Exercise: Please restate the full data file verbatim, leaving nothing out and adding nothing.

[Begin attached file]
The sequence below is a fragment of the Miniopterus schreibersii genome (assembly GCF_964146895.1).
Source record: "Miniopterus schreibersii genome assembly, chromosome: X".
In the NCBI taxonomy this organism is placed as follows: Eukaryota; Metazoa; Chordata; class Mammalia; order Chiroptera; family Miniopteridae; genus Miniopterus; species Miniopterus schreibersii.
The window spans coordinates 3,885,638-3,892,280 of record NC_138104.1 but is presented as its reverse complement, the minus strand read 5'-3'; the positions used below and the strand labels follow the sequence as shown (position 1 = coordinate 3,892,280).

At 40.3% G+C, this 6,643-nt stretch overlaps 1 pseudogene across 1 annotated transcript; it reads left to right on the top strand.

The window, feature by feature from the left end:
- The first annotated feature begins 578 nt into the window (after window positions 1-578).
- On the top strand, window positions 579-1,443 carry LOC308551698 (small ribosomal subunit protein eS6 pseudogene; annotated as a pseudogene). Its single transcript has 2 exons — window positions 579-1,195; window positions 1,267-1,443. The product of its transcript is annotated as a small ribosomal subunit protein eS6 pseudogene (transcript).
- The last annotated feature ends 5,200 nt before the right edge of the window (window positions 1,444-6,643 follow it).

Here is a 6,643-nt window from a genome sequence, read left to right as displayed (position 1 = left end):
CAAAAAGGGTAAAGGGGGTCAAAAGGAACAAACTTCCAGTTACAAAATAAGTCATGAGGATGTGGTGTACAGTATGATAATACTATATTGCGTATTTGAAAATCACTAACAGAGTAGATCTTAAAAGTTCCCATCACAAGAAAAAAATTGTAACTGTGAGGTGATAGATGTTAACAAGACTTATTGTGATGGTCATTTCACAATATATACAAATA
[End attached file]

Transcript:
The sequence below is a fragment of the Miniopterus schreibersii genome (assembly GCF_964146895.1).
Source record: "Miniopterus schreibersii genome assembly, chromosome: X".
In the NCBI taxonomy this organism is placed as follows: Eukaryota; Metazoa; Chordata; class Mammalia; order Chiroptera; family Miniopteridae; genus Miniopterus; species Miniopterus schreibersii.
The window spans coordinates 3,885,638-3,892,280 of record NC_138104.1 but is presented as its reverse complement, the minus strand read 5'-3'; the positions used below and the strand labels follow the sequence as shown (position 1 = coordinate 3,892,280).

At 40.3% G+C, this 6,643-nt stretch overlaps 1 pseudogene across 1 annotated transcript; it reads left to right on the top strand.

The window, feature by feature from the left end:
- The first annotated feature begins 578 nt into the window (after window positions 1-578).
- On the top strand, window positions 579-1,443 carry LOC308551698 (small ribosomal subunit protein eS6 pseudogene; annotated as a pseudogene). Its single transcript has 2 exons — window positions 579-1,195; window positions 1,267-1,443. The product of its transcript is annotated as a small ribosomal subunit protein eS6 pseudogene (transcript).
- The last annotated feature ends 5,200 nt before the right edge of the window (window positions 1,444-6,643 follow it).

Here is a 6,643-nt window from a genome sequence, read left to right as displayed (position 1 = left end):
CAAAAAGGGTAAAGGGGGTCAAAAGGAACAAACTTCCAGTTACAAAATAAGTCATGAGGATGTGGTGTACAGTATGATAATACTATATTGCGTATTTGAAAATCACTAACAGAGTAGATCTTAAAAGTTCCCATCACAAGAAAAAAATTGTAACTGTGAGGTGATAGATGTTAACAAGACTTATTGTGATGGTCATTTCACAATATATACAAATA